Is The Golden Age Of Food Delivery Apps Over?

Convenience is everything in the modern world. If something can't be done quickly, it is very often cast aside as a cumbersome obstruction. Who wants to make a phone call or pay cash, when you can click a button? Speed and convenience drive the rise in modern technology like self-checkouts, and food delivery apps. Pymnts reports that the "convenience factor" drives up to 65% of delivery-app usage (via Pymnts).

Using a takeout app couldn't be simpler: excite your brain with the multitude of tasty options, press a few buttons, and before you know it you're on the sofa, stuffed and unable to move. Such ease has helped to make the global food delivery market worth over $150 billion, according to McKinsey and Company – $26.2 billion of that just from the U.S. (per Business Wire). That's a lot of pizza.

But, despite those booming figures and Bloomberg Second Measure noting an 8% increase in U.S. food delivery sales, NBC News cites the fall in share prices of major delivery companies Uber Eats and DoorDash (as well as financial issues at Grubhub) as evidence that the hype of food takeout apps is over. But is the food delivery industry faltering, and how are the big three companies fairing?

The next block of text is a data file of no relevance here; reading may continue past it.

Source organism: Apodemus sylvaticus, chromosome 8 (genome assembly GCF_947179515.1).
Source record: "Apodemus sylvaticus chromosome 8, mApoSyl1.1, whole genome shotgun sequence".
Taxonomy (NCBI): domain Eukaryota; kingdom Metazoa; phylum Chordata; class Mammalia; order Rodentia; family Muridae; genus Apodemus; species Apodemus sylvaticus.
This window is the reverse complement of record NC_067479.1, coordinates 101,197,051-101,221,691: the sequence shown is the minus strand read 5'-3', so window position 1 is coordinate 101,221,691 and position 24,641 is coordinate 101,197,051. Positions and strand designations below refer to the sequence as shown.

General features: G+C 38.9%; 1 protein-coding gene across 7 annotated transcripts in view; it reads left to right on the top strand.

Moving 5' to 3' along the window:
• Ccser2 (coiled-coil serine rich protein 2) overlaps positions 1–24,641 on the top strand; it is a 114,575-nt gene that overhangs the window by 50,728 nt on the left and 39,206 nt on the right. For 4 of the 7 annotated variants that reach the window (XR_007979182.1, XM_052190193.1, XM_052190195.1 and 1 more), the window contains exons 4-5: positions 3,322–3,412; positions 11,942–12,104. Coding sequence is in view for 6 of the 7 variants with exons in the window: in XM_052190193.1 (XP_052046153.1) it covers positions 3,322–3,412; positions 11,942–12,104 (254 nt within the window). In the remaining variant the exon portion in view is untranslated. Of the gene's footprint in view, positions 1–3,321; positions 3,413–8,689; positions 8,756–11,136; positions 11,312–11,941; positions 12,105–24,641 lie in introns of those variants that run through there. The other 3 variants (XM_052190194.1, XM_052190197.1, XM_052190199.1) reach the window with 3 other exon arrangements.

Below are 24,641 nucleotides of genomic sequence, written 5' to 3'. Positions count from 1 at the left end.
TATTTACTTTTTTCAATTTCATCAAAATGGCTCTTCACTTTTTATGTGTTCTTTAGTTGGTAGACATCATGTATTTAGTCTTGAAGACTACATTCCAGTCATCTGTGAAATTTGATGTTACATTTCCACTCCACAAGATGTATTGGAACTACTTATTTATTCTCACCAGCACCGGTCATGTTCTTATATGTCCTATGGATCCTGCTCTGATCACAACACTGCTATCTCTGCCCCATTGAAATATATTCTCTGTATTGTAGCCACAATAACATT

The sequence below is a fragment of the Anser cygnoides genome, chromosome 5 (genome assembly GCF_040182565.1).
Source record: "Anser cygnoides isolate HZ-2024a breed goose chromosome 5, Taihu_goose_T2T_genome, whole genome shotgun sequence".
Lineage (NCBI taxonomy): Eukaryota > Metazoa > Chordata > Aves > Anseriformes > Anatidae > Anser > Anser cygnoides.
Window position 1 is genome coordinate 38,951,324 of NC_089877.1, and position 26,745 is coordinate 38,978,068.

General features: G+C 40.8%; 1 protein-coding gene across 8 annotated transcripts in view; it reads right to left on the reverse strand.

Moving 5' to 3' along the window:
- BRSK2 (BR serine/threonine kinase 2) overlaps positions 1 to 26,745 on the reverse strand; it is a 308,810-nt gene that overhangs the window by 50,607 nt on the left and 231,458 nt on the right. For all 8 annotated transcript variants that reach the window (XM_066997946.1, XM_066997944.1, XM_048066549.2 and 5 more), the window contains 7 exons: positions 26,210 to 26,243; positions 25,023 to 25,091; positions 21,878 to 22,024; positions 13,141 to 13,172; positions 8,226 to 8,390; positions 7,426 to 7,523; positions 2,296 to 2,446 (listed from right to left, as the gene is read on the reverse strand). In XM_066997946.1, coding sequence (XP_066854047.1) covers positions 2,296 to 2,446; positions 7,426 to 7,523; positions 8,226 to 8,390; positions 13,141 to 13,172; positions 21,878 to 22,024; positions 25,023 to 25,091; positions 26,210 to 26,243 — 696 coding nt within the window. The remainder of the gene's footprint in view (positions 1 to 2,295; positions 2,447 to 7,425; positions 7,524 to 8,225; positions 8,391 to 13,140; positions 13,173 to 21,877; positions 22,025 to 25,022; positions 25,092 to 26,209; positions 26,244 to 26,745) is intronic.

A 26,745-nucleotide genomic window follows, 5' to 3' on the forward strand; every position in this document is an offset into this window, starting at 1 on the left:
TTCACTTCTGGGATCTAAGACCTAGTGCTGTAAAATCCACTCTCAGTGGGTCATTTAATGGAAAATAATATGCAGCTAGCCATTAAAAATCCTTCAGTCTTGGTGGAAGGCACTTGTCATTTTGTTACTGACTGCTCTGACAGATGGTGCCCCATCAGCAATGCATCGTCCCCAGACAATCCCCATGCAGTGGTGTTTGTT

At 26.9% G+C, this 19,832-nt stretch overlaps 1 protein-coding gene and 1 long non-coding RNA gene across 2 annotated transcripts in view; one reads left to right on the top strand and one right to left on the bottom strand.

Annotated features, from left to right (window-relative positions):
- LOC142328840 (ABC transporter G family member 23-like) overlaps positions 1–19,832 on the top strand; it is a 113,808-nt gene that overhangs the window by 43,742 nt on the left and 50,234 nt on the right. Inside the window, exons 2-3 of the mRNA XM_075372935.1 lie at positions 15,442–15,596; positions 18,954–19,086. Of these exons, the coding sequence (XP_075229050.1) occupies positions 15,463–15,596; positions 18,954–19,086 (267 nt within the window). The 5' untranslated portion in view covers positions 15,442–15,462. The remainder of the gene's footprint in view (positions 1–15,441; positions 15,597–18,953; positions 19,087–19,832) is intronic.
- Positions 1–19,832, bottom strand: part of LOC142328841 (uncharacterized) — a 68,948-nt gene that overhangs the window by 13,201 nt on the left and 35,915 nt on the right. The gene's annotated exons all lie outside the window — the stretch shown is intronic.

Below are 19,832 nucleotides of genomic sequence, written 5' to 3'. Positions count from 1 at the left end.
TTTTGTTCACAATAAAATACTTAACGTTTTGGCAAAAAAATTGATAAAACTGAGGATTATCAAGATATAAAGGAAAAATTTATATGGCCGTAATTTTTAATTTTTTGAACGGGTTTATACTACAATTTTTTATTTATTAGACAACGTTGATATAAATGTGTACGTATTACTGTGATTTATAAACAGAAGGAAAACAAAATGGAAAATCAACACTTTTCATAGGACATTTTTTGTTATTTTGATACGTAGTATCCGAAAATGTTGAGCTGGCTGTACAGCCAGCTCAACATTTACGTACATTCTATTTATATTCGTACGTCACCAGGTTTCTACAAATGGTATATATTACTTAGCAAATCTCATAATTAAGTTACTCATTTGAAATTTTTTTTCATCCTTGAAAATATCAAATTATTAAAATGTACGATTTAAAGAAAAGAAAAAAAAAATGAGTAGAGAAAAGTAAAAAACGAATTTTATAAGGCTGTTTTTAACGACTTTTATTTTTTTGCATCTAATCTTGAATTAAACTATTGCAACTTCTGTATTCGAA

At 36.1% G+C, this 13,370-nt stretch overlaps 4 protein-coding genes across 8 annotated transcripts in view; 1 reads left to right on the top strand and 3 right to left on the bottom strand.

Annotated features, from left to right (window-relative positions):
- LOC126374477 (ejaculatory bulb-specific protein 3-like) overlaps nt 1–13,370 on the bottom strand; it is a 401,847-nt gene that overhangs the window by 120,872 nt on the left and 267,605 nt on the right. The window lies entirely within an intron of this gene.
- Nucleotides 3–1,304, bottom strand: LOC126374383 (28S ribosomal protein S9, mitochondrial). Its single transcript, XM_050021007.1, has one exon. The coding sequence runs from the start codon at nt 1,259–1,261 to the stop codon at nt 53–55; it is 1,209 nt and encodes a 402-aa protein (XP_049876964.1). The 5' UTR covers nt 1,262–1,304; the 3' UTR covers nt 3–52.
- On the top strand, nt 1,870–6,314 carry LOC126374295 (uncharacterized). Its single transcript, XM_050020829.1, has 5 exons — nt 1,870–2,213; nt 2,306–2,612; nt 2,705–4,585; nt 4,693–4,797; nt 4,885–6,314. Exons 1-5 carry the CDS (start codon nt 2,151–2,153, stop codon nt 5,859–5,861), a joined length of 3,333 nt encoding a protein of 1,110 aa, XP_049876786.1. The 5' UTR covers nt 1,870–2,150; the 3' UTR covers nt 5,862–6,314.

Food delivery apps struggle to make profit

NBC News reported the problems facing food delivery companies. Inflation pushing up the price of food and gas (forcing people to restrict spending) is one of them, as is people becoming less reliant on home eating than they were during the COVID-19 pandemic. Customers are also choosing to dine out more and may be concerned by high delivery app charges.

MarketWatch notes that food delivery is widely unprofitable, despite large revenues. According to Business of Apps, DoorDash has never made a profit – although the company is optimistic it will do, reports FreightWaves (even though it admits pressure from the above struggles). However, Grubhub's inability to create profit has led to it being put up for sale by its parent company Just Eat, reports the Evening Standard. Uber's delivery section mainly comprises Uber Eats (explains The Guardian), and has managed just $30 million profit on $14 billion of sales, reports FreightWaves.

Given economic challenges and elusive sizable profits, it may very well be that the golden age for food delivery apps is over, and the market is still evolving. Although such a large market is unlikely to disappear entirely, it may be that some companies are unable to stave off competition from their rivals (and end up being swallowed).